Don Williams
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Don Williams is a prize-winning columnist, blogger, fiction writer, sometime TV commentator, and is the founder and editor emeritus of New Millennium Writings, an annual anthology of stories, essays and poems. His awards include a National Endowment for the Humanities Journalism Fellowship at the University of Michigan, a Golden Presscard Award from Sigma Delta Chi Society of Professional Journalists, a best Commentary Award from SDC, Best Feature Writing from the Associated Press Tennessee Managing Editors, the Malcolm Law Journalism Prize from the Associated Press, Best Non-Deadline Reporting from the United Press International, Best Novel Excerpt from the Knoxville Writers Guild, a Peacemaker Award from the Oak Ridge Environmental Peace Alliance, five Writer of the Month Awards from the Scripps Howard Newspaper chain, and many others. In 2011 he was inducted into the East Tennessee Writers Hall of Fame. His 2005 book of journalism, Heroes, Sheroes and Zeroes is under revision for a second printing, and he is at work on a novel and a book of journalism. His columns appear at and have been featured at many other well-known websites. To run his column, gratis, at your website, post this link to a dedicated spot: Need a speaker, panelist, tv commentator or teacher for your group or to lead a writing workshop, in your town? Email

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A view from Manhattan: 'We don't know quite what to feel'
(Copyright by Don Williams, All rights reserved   09/28/2001)

Think of it as an irony of our media-wired times that I was the first to tell my cousin Mike McCalman when the second World Trade Center tower fell. He knew the first had fallen, and he might have watched the second one fall with his own eyes from New York Presbyterian Hospital, where he works.

Then again, as he helped the hospital prepare for an expected flood of patients, Mike was a busy man on the morning of Sept. 11. I had phoned, very concerned, shortly after the first tower fell, but Mike assured me that both he and his companion, John Hoffman, an Emmy-winning TV producer for Home Box Office, were alright. We would talk later, he said, and so we did, 10 days later.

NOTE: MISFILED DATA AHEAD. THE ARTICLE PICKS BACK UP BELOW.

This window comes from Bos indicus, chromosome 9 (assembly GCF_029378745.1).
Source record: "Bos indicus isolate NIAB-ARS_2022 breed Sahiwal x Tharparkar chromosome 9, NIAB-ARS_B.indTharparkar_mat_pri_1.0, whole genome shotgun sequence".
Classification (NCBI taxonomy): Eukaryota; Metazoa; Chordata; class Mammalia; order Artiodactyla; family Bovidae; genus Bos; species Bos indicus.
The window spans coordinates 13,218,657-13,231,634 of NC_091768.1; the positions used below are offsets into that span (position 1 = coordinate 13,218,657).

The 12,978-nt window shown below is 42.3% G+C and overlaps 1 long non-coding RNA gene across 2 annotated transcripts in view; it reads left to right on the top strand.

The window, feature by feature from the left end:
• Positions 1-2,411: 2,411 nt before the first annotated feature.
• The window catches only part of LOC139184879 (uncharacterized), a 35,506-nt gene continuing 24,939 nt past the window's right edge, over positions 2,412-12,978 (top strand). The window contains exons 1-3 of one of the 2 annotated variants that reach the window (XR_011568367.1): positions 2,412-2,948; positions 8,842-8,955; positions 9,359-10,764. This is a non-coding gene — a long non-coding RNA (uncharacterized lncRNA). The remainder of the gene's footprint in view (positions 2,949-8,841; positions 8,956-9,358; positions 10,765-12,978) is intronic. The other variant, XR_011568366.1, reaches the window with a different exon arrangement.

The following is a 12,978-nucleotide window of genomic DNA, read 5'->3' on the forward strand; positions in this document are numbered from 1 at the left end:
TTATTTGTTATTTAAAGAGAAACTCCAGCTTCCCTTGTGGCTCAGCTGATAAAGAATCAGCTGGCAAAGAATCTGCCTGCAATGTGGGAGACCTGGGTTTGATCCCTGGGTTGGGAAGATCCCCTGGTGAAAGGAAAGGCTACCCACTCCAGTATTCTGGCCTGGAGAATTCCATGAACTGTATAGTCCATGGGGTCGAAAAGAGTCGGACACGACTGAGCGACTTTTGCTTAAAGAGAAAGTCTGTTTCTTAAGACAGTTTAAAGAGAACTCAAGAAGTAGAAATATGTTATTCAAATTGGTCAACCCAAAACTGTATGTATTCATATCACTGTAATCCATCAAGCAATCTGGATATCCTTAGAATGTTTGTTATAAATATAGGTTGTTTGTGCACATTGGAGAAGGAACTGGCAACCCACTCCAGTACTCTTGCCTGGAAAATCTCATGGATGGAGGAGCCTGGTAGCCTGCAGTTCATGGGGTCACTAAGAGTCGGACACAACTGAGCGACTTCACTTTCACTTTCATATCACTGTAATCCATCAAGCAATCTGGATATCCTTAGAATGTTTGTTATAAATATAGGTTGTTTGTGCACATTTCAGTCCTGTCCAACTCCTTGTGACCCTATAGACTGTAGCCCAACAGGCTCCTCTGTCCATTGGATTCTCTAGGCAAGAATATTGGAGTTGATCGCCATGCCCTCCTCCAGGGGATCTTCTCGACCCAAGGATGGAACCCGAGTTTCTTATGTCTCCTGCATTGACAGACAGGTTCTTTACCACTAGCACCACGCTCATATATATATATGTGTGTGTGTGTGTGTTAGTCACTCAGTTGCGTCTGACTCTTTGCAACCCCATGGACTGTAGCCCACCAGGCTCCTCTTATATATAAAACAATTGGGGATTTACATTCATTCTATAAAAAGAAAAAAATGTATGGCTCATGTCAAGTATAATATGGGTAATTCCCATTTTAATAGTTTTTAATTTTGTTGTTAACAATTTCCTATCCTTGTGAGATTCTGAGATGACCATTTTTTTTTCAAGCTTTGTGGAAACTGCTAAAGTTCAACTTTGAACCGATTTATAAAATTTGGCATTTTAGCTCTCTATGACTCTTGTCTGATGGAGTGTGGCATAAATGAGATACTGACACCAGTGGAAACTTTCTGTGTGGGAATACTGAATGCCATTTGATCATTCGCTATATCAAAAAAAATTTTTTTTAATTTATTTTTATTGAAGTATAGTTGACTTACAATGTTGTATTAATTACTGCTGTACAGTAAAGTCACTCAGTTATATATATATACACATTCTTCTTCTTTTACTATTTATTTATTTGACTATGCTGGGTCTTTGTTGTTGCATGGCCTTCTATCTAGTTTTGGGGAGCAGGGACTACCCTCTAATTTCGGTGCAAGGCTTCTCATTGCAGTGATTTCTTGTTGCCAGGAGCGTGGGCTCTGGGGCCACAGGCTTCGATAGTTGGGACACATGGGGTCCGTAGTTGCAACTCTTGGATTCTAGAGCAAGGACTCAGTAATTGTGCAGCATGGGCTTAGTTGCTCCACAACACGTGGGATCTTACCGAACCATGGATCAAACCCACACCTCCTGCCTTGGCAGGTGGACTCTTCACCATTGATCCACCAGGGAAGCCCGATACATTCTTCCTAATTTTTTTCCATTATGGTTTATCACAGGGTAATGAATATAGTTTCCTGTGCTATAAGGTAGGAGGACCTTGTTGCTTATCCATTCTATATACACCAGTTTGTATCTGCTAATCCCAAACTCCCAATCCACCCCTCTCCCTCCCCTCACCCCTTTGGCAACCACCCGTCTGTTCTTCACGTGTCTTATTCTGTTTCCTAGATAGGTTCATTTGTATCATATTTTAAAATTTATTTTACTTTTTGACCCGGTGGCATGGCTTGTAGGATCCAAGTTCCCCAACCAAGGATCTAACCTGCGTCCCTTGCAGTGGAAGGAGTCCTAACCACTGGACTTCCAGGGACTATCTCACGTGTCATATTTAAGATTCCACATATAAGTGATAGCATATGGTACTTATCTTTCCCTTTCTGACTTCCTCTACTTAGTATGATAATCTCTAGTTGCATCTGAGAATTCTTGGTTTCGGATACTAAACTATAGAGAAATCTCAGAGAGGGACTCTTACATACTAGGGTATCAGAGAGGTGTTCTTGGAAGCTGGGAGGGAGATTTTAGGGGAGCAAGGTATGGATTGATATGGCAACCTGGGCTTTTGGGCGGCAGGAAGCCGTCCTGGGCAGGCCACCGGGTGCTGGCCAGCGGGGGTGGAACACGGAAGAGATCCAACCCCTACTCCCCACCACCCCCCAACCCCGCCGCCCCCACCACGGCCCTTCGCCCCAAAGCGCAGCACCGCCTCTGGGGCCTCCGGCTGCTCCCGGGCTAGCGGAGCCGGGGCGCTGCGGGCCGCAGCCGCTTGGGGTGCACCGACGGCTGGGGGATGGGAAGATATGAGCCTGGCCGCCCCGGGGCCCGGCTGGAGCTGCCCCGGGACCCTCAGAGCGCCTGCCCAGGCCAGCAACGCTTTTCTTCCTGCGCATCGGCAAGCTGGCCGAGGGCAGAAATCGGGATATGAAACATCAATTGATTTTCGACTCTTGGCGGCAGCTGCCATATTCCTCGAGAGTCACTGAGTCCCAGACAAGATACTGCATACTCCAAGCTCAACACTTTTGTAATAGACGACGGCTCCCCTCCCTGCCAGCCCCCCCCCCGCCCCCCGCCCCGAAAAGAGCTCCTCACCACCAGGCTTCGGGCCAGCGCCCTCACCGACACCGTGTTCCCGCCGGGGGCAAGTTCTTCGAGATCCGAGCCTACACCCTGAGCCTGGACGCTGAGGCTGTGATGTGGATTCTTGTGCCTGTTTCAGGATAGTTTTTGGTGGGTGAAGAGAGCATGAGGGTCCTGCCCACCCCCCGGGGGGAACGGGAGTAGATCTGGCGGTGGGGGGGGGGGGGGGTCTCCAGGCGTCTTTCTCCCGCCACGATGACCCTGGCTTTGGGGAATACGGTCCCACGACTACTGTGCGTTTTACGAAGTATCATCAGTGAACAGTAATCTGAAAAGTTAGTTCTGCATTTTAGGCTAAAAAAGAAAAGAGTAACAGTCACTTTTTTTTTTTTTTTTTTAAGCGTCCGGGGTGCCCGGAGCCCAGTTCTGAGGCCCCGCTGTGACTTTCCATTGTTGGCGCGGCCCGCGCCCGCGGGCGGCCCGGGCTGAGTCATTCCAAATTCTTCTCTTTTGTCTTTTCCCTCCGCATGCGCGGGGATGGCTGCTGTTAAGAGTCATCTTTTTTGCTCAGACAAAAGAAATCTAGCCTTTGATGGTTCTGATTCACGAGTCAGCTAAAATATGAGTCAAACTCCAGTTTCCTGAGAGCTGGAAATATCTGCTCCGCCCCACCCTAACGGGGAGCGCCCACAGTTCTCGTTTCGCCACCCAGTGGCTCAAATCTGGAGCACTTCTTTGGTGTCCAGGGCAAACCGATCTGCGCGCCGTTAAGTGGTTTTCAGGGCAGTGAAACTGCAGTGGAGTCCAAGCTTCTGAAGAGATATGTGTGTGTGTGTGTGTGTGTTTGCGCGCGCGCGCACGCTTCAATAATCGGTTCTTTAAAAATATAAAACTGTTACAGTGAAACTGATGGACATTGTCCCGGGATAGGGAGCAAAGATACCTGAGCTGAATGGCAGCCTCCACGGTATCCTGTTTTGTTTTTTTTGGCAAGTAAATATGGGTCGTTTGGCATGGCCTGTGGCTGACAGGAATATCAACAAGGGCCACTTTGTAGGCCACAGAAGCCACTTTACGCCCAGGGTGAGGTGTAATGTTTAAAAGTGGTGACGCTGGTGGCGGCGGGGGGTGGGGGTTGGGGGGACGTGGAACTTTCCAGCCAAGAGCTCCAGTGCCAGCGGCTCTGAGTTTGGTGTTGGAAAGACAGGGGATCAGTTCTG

"John was in our apartment when the first plane hit," Mike said. "He was in the bathroom when the building shook, and he thought wow, that's going to make the news."

Meanwhile, Mike was in a cab on his way to the hospital, where he works as a manager of information systems. It was there he learned what had happened.

"I was up and down to the observation deck. I went up three times," he said, as people informed him about what was happening. "The first time... I saw one building with a hole in it smoking." When he went up the second time only one of the twin towers was still standing. When he went up again, "there was nothing there."

As the day progressed, and New York Presbyterian prepared to tend thousands of wounded New Yorkers. Mike and John--worried that the attacks would continue--spoke by phone and designated a place in Central Park where they would meet in case they couldn't get home again. Then Mike braced for a flood of the injured. It never came. "That was a very odd thing," Mike said. Thousands were dead, but relatively few were merely injured. All New Yorkers were changed, however.